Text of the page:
Reflecting on the events around my mom’s fall takes me into uncharted territory

Allow me to candidly express what has arisen without explanation or qualification.

I feel strangely unmoored and vulnerable, even afraid.

I feel alone.  And at the same time, supported. If that makes any sense.

I feel grief. About so many things.

I feel relief. Relief from the worry I was harboring (but didn’t realize it) for such a long time about Mom living alone. Relief that my mom is now in what I consider a better place.

I feel grateful.

I realize that my mother is incredibly fortunate to have the means and ability to transition into such a safe and caring environment. An environment that is inaccessible to the vast majority of aging Americans, including myself.

I realize that the “sunset chapter” of life in today’s America is filled with challenges and unprecedented opportunities for a growth that is essentially uncharted and a little scary.

I realize how strong I am.

I realize much more deeply and viscerally than before how interdependent and interconnected we all are and that the quality of all of our lives — from birth to death — depends largely on how deeply we understand this; as individuals and as a collective.

I’ve learned how blessed I am to have been born into my family of origin.

Childhood photo of my mom, Joanne.
Childhood photo of my mom, Joanne.

I’ve learned that humility is perhaps the most valuable — and yet most undervalued — of qualities in our society.

I’ve learned the vital importance of speaking truthfully. And listening respectfully.

I’ve learned that the choices we make in every moment matter.

And I’m learning to live more fully just one day at a time.



4 thoughts on “Where I Landed After Mom’s Fall

  1. Very inspiring. Taking care of our aging parents has been the biggest challenge & the most eye-opening experience of my life. Thank you for sharing. This was beautifully written.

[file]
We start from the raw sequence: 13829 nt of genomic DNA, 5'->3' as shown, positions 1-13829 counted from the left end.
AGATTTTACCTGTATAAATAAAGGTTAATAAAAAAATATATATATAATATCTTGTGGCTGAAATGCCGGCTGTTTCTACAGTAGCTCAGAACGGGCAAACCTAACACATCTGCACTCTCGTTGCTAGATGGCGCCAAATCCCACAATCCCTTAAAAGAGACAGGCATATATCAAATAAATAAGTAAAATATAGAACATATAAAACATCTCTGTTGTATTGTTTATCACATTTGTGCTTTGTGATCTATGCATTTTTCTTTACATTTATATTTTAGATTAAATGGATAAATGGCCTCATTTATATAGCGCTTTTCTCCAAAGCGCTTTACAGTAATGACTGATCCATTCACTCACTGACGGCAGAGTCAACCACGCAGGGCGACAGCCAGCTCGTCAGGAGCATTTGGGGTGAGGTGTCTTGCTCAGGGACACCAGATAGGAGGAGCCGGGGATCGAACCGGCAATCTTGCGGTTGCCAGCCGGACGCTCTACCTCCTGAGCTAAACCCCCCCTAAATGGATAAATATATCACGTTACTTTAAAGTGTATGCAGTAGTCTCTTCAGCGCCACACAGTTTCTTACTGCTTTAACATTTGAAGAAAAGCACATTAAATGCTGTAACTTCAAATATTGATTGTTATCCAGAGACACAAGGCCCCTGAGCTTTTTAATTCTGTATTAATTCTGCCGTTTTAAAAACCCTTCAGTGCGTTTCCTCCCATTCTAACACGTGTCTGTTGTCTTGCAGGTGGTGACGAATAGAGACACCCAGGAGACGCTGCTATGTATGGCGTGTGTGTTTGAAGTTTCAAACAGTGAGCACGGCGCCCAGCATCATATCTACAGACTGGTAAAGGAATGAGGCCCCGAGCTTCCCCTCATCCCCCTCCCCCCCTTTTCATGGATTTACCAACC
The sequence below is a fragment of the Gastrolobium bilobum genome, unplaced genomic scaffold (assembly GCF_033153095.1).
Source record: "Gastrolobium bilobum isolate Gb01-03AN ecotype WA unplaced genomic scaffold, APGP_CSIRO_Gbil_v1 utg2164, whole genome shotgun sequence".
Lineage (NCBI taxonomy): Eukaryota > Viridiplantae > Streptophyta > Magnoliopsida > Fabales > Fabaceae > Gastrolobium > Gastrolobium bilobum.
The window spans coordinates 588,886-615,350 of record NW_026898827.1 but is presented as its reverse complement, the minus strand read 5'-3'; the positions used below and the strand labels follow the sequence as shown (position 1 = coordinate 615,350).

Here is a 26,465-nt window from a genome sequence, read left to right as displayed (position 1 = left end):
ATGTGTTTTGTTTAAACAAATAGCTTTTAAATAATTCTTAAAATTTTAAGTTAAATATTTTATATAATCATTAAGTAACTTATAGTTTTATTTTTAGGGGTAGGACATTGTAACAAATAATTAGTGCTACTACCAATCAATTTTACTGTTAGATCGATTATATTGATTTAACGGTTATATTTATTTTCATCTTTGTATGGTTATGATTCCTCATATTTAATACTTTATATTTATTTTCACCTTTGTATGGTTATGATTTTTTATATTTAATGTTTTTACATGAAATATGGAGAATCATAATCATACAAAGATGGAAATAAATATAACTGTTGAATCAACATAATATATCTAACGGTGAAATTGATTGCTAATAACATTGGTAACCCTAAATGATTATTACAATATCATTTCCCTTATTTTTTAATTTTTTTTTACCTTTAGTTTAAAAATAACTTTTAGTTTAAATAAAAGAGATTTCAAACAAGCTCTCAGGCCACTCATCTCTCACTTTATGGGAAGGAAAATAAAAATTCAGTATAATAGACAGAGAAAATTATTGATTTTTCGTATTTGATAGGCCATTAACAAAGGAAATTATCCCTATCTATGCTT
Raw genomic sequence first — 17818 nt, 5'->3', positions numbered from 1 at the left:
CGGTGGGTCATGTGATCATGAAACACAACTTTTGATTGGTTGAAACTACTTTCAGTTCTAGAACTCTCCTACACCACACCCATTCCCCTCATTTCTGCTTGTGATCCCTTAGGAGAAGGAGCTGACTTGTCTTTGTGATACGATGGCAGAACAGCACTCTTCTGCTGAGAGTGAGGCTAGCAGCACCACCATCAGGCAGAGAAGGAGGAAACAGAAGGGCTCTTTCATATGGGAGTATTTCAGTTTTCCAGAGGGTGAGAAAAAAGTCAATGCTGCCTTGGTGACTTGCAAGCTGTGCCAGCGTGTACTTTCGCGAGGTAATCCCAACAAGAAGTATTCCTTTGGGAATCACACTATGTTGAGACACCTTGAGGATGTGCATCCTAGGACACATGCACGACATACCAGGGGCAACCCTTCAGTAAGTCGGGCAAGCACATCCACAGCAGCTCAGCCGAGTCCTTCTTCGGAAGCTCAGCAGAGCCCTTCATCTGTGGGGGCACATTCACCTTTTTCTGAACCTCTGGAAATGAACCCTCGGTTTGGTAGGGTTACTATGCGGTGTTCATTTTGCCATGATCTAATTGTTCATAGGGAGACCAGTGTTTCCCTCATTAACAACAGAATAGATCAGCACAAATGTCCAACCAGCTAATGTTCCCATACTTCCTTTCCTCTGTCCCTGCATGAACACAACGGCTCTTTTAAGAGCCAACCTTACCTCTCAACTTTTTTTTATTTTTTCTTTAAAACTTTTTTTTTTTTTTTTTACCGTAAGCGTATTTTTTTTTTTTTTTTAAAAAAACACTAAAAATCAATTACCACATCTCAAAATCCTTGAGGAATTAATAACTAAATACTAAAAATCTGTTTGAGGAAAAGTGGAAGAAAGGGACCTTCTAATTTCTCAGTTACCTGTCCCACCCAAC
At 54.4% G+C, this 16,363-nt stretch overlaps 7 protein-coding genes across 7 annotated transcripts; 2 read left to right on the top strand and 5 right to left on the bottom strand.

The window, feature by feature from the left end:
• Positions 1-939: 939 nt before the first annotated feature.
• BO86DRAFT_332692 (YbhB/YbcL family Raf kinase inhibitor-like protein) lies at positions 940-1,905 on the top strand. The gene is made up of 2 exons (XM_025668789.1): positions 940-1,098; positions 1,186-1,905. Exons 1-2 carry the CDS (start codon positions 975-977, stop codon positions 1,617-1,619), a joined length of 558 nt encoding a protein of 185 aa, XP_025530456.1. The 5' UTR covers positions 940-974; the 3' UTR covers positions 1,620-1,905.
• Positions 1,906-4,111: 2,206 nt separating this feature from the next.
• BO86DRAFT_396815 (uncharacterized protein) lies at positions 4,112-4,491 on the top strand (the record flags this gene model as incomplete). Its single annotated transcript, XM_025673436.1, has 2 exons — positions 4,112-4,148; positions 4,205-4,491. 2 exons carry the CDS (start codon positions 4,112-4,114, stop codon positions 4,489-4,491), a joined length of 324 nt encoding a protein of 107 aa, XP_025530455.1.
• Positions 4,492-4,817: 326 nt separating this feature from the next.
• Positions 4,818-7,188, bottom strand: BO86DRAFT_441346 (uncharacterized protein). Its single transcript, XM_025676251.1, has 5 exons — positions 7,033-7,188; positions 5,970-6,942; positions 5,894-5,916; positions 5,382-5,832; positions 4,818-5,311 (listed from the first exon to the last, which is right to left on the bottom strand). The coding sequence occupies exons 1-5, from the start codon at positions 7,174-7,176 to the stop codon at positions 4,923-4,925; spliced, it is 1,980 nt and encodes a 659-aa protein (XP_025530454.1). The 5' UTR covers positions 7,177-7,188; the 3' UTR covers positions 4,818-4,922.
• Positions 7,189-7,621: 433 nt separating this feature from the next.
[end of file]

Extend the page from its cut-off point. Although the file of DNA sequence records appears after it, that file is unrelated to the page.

1. Margaret, thank you so very much for your response. I so appreciate your resonance with what I wrote, your candor, and your journey. It means the world to me, especially since as I was writing this piece, I had to really draw upon my courage. You have made my day. Apologies for my delay in responding to you.

  2. Beautifully written. Thank you for taking the time to write this down and share with us. Looking back at the last three years of my mother’s life (she passed away on Nov 14, 2014 at 86.5 years), what I am most proud of is how my three siblings and I communicated and coordinated efforts to make decisions together for Mom’s care. Some periods, we’d have weekly conference calls coordinated at 9pm — the technology set up by my brother. As a nurse, I had tremendous input that was respected — but we collectively agreed on the important decisions. Mom did not have a major “incident” that precluded a shift in her living situation (gradual onset of dementia, living alone in the family home in SF). But, we, as her children — and me a nurse, were keenly aware of other incidents of injury and falls, and vulnerability of the situation. Ultimately, we coordinated with Mom’s Primary Care MD at Kaiser to present Mom with the choice of having someone live with her to assist in her care (cooking, laundry, sleep at night), or move to an Assisted Living residence. Mom had always said she wanted to stay in her own home, but when presented with the option of a home caregiver (“who’s going to sit across the room and look at me all day”) or move to Assisted Living, she chose the latter. So much more to say, but thank you for writing about this and prompting me to write.
    Mom moved to Assisted Living, then memory care, and the last three weeks of her life, to my home where my husband and I, and family cared for her. A beautiful, precious time.
    Thinking of you and your Mom.

    1. Kathleen, it means the world to me that you have shared your and your family’s story, and so beautifully. Thank you so very much. Kudos for your courage and wisdom to respond to your mom’s situation proactively. It’s so gratifying to hear about someone else’s experience around this issue. It feels only right to share with you that now that my mother has been at the Redwoods almost three months, she is flourishing there. She looks better than she did before her fall, she’s eating better, she’s socially and mentally stimulated, and she’s meeting people. She admitted to me recently over coffee that at first she was angry at us, and of course then she realized why it was for the best. I told her to keep in mind that all of us worked in great cooperation around her fall event, so that should clue her in that we couldn’t all be wrong, lol. It’s like we’ve all gone on this massive journey in just over three months. The journey, of course, continues, but I’m relieved we have all emerged whole after the first critical part. Thank you again, Kathleen. Hugs to you…